No part of the disastrous Dieppe affair is as shrouded in confusion as the sea fight that followed, but that should not surprise us. Moonless night actions at sea involving smoke and numbers of small craft with very different characteristics – profiles, speeds, armament – are often impossible to comprehend, even for those who were intimately involved. In this case, the contradictions in extant accounts make it very difficult to reach the truth, a difficulty compounded by the egregious errors committed by the various authors who have previously written about it. For an example, we need look no further than one of the more recent (and melodramatic) monographs on Dieppe by the late Brigadier-General Denis Whitaker (who participated in the “Jubilee” raid, albeit on the main beaches) and his wife.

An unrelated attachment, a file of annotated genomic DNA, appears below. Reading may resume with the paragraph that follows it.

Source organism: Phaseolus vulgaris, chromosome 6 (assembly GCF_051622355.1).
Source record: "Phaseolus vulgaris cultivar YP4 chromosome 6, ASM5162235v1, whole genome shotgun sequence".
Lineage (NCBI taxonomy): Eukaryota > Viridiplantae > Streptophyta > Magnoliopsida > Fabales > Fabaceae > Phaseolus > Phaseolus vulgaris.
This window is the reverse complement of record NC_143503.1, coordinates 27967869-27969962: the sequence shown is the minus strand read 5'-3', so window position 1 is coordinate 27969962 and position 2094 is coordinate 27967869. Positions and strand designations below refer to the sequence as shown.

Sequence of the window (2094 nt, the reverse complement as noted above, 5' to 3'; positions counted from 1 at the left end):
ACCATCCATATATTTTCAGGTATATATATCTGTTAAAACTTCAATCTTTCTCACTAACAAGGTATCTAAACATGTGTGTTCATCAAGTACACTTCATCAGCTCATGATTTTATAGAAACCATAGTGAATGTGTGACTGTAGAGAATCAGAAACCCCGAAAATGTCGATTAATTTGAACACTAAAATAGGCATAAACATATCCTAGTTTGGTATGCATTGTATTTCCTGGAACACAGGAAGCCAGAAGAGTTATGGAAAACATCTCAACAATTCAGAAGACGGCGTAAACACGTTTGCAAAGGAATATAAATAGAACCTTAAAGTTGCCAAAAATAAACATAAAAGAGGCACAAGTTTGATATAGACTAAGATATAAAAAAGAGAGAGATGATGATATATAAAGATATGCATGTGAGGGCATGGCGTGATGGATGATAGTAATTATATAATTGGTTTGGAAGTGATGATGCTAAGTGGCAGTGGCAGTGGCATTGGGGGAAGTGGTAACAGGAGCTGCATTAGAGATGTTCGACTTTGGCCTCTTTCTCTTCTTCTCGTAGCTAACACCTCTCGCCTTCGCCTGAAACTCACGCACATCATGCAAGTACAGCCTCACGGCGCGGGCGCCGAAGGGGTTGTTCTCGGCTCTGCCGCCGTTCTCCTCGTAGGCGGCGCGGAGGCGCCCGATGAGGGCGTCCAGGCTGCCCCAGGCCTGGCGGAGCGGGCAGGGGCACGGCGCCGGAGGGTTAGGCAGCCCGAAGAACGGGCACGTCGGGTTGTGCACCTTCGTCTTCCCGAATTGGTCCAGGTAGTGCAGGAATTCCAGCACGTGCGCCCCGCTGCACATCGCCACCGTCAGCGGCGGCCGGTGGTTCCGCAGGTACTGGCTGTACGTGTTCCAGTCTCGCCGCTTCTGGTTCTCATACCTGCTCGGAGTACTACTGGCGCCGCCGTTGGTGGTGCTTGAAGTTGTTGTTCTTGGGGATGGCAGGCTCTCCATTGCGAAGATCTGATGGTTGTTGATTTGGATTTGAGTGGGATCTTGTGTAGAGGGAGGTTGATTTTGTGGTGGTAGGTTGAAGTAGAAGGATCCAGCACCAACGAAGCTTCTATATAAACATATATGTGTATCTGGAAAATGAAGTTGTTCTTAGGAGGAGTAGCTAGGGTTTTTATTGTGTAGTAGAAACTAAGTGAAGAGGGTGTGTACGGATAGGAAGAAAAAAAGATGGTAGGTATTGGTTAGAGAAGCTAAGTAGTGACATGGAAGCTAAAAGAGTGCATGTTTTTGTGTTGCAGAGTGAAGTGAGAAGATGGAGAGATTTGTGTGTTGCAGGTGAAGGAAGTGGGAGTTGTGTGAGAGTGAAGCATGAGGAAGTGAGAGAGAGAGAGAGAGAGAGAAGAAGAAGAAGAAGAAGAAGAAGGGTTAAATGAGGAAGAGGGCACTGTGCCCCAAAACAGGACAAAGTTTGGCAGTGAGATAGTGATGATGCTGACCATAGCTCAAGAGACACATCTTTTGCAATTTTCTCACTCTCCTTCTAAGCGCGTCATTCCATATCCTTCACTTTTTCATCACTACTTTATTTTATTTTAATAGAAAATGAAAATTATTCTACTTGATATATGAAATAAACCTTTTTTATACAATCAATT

... the section of the flotilla carrying Lieutenant-Colonel Durnford-Slater’s No. 3 Commando had been intercepted by the German convoy: a tanker and its escort of some six armed E boats [motor gun or torpedo boats].... Flares exploded in the sky and searchlights pinned down the hapless men as they were strafed by 40-mm Bofors fire. In the brief but violent firefight, serious damage was incurred by escort craft on both sides, and casualties were severe. Six of the wretched wooden R boats [Eurekas] were sunk.... The rest of the landing craft quickly dispersed; only six had escaped intact. For the assault force, the worst news was that “the entire coast defence system was alerted.”2